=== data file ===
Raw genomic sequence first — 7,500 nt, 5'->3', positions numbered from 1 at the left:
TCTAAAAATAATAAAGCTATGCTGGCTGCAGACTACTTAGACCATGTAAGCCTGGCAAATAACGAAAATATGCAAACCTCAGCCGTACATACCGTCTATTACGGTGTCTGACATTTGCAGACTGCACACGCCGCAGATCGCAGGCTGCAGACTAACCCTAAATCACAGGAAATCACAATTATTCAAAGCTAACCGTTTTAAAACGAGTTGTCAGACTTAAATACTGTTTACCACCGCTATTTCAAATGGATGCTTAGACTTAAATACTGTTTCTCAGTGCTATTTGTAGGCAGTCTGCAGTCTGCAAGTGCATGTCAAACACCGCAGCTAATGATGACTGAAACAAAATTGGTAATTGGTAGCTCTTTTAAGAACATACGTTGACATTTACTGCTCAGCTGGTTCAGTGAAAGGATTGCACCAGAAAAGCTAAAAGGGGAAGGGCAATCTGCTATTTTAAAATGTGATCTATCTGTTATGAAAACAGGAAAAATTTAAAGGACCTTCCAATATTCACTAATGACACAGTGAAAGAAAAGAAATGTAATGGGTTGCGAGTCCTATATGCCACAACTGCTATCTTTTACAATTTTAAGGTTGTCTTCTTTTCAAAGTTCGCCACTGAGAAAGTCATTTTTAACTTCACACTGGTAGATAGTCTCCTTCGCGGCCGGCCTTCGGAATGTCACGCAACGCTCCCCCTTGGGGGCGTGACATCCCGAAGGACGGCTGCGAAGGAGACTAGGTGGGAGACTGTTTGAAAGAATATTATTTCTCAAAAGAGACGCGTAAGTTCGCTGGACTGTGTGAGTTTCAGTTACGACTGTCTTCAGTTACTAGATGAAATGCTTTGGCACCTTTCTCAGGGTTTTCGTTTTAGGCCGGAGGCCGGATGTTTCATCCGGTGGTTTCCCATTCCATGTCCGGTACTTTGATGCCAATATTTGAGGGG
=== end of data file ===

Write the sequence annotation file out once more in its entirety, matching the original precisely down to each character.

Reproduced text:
Raw genomic sequence first — 7,500 nt, 5'->3', positions numbered from 1 at the left:
TCTAAAAATAATAAAGCTATGCTGGCTGCAGACTACTTAGACCATGTAAGCCTGGCAAATAACGAAAATATGCAAACCTCAGCCGTACATACCGTCTATTACGGTGTCTGACATTTGCAGACTGCACACGCCGCAGATCGCAGGCTGCAGACTAACCCTAAATCACAGGAAATCACAATTATTCAAAGCTAACCGTTTTAAAACGAGTTGTCAGACTTAAATACTGTTTACCACCGCTATTTCAAATGGATGCTTAGACTTAAATACTGTTTCTCAGTGCTATTTGTAGGCAGTCTGCAGTCTGCAAGTGCATGTCAAACACCGCAGCTAATGATGACTGAAACAAAATTGGTAATTGGTAGCTCTTTTAAGAACATACGTTGACATTTACTGCTCAGCTGGTTCAGTGAAAGGATTGCACCAGAAAAGCTAAAAGGGGAAGGGCAATCTGCTATTTTAAAATGTGATCTATCTGTTATGAAAACAGGAAAAATTTAAAGGACCTTCCAATATTCACTAATGACACAGTGAAAGAAAAGAAATGTAATGGGTTGCGAGTCCTATATGCCACAACTGCTATCTTTTACAATTTTAAGGTTGTCTTCTTTTCAAAGTTCGCCACTGAGAAAGTCATTTTTAACTTCACACTGGTAGATAGTCTCCTTCGCGGCCGGCCTTCGGAATGTCACGCAACGCTCCCCCTTGGGGGCGTGACATCCCGAAGGACGGCTGCGAAGGAGACTAGGTGGGAGACTGTTTGAAAGAATATTATTTCTCAAAAGAGACGCGTAAGTTCGCTGGACTGTGTGAGTTTCAGTTACGACTGTCTTCAGTTACTAGATGAAATGCTTTGGCACCTTTCTCAGGGTTTTCGTTTTAGGCCGGAGGCCGGATGTTTCATCCGGTGGTTTCCCATTCCATGTCCGGTACTTTGATGCCAATATTTGAGGGG